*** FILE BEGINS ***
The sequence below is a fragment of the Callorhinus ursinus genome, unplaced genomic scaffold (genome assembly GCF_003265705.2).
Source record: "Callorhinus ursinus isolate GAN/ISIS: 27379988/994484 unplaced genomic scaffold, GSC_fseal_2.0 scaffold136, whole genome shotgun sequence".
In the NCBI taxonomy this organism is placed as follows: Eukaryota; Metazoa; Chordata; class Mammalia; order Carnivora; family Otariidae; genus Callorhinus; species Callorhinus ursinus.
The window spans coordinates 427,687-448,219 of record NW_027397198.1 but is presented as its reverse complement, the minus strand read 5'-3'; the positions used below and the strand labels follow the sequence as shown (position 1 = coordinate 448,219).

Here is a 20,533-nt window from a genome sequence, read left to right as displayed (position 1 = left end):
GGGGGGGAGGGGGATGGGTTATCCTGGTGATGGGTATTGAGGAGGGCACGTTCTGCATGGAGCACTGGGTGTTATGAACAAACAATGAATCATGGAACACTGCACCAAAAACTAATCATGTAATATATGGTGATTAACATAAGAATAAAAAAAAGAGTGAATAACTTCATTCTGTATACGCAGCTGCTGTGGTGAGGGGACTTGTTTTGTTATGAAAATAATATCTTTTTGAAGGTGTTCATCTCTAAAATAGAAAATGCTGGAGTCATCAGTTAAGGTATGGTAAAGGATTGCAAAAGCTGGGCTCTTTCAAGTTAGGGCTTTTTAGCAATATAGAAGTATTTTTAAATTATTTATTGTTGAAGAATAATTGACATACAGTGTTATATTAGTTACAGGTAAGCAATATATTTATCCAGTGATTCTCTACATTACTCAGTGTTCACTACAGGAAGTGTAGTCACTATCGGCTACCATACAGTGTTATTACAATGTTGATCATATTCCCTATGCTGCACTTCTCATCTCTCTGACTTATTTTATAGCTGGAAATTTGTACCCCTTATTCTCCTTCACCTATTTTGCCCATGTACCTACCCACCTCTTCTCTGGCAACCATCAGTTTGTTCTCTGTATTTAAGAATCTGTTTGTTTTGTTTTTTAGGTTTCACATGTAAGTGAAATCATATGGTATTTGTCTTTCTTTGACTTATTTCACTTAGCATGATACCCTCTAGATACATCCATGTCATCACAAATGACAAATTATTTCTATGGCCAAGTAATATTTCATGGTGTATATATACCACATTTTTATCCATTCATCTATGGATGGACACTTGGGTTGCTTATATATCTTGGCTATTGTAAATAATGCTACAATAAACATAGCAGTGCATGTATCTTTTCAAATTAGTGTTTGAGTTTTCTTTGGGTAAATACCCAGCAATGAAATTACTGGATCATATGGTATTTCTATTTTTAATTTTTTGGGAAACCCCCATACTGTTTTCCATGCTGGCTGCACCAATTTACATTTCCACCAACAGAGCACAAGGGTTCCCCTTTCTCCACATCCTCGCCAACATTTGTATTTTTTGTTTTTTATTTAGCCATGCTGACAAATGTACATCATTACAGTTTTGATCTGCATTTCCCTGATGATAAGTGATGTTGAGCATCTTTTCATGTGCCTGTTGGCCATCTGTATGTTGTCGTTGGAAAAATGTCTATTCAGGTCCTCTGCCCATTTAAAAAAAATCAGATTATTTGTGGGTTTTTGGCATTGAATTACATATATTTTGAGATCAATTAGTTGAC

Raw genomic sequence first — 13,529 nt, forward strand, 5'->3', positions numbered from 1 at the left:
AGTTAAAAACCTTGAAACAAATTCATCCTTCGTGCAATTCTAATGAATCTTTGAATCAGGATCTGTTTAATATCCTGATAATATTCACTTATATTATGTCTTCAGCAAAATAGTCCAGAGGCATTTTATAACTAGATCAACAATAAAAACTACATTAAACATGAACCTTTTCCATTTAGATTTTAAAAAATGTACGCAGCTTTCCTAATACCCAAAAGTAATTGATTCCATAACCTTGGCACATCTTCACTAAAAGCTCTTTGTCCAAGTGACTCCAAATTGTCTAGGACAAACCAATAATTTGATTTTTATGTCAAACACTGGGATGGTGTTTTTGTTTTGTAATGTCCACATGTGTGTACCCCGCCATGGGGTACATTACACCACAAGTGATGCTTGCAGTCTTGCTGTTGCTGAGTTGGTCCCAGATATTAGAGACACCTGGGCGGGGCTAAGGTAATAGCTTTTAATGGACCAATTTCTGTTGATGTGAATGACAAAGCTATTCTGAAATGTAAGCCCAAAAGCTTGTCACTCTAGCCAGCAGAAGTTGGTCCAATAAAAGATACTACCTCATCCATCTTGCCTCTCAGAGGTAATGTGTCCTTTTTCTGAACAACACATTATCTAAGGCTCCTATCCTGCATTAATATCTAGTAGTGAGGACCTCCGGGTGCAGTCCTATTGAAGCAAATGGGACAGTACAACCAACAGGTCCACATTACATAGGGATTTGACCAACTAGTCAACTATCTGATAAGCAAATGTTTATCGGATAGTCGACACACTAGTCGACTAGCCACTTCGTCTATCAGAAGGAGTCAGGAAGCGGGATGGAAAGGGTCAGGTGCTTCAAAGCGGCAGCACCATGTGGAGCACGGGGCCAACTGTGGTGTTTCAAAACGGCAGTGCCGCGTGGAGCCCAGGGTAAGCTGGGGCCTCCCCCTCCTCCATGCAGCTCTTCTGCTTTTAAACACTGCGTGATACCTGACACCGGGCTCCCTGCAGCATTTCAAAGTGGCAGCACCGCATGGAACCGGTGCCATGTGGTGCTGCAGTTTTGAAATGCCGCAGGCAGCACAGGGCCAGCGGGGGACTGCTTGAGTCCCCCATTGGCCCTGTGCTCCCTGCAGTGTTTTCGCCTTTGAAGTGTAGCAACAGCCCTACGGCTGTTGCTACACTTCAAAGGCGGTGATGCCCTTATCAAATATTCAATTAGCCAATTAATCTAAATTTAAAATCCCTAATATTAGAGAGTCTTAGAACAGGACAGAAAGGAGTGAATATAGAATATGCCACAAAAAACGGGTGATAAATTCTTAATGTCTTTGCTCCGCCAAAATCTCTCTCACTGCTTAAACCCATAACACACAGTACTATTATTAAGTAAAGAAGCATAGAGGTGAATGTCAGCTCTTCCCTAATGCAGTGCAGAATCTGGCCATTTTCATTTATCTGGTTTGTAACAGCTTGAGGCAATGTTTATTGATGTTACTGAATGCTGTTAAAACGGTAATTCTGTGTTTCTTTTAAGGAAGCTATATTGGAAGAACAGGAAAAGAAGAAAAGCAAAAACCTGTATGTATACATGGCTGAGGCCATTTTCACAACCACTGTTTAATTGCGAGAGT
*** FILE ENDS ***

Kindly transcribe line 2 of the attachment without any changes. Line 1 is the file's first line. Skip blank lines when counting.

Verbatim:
Source record: "Callorhinus ursinus isolate GAN/ISIS: 27379988/994484 unplaced genomic scaffold, GSC_fseal_2.0 scaffold136, whole genome shotgun sequence".